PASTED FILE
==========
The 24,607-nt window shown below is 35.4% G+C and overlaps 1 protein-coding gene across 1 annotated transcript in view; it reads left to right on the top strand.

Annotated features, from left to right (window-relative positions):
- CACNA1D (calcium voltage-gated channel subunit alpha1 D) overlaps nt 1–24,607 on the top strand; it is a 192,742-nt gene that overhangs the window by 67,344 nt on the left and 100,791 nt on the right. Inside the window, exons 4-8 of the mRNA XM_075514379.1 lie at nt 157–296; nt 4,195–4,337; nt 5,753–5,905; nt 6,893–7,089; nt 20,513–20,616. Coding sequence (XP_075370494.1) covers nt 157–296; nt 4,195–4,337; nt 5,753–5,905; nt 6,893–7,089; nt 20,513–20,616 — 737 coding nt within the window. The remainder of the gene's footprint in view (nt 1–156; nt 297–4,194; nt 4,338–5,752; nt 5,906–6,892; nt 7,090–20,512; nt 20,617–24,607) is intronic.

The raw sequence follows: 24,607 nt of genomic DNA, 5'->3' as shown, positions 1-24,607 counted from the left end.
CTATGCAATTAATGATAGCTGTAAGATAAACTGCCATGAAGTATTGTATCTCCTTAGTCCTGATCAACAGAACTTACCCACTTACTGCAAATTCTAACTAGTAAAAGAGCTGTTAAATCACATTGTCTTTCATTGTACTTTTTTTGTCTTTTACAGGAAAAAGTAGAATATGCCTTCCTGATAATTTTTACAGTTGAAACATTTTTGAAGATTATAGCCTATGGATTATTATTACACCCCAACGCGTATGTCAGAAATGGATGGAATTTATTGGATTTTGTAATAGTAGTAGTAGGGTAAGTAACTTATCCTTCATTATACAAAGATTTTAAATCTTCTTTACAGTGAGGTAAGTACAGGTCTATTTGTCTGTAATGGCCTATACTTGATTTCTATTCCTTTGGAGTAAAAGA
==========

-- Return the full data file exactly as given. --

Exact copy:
The 24,607-nt window shown below is 35.4% G+C and overlaps 1 protein-coding gene across 1 annotated transcript in view; it reads left to right on the top strand.

Annotated features, from left to right (window-relative positions):
- CACNA1D (calcium voltage-gated channel subunit alpha1 D) overlaps nt 1–24,607 on the top strand; it is a 192,742-nt gene that overhangs the window by 67,344 nt on the left and 100,791 nt on the right. Inside the window, exons 4-8 of the mRNA XM_075514379.1 lie at nt 157–296; nt 4,195–4,337; nt 5,753–5,905; nt 6,893–7,089; nt 20,513–20,616. Coding sequence (XP_075370494.1) covers nt 157–296; nt 4,195–4,337; nt 5,753–5,905; nt 6,893–7,089; nt 20,513–20,616 — 737 coding nt within the window. The remainder of the gene's footprint in view (nt 1–156; nt 297–4,194; nt 4,338–5,752; nt 5,906–6,892; nt 7,090–20,512; nt 20,617–24,607) is intronic.

The raw sequence follows: 24,607 nt of genomic DNA, 5'->3' as shown, positions 1-24,607 counted from the left end.
CTATGCAATTAATGATAGCTGTAAGATAAACTGCCATGAAGTATTGTATCTCCTTAGTCCTGATCAACAGAACTTACCCACTTACTGCAAATTCTAACTAGTAAAAGAGCTGTTAAATCACATTGTCTTTCATTGTACTTTTTTTGTCTTTTACAGGAAAAAGTAGAATATGCCTTCCTGATAATTTTTACAGTTGAAACATTTTTGAAGATTATAGCCTATGGATTATTATTACACCCCAACGCGTATGTCAGAAATGGATGGAATTTATTGGATTTTGTAATAGTAGTAGTAGGGTAAGTAACTTATCCTTCATTATACAAAGATTTTAAATCTTCTTTACAGTGAGGTAAGTACAGGTCTATTTGTCTGTAATGGCCTATACTTGATTTCTATTCCTTTGGAGTAAAAGA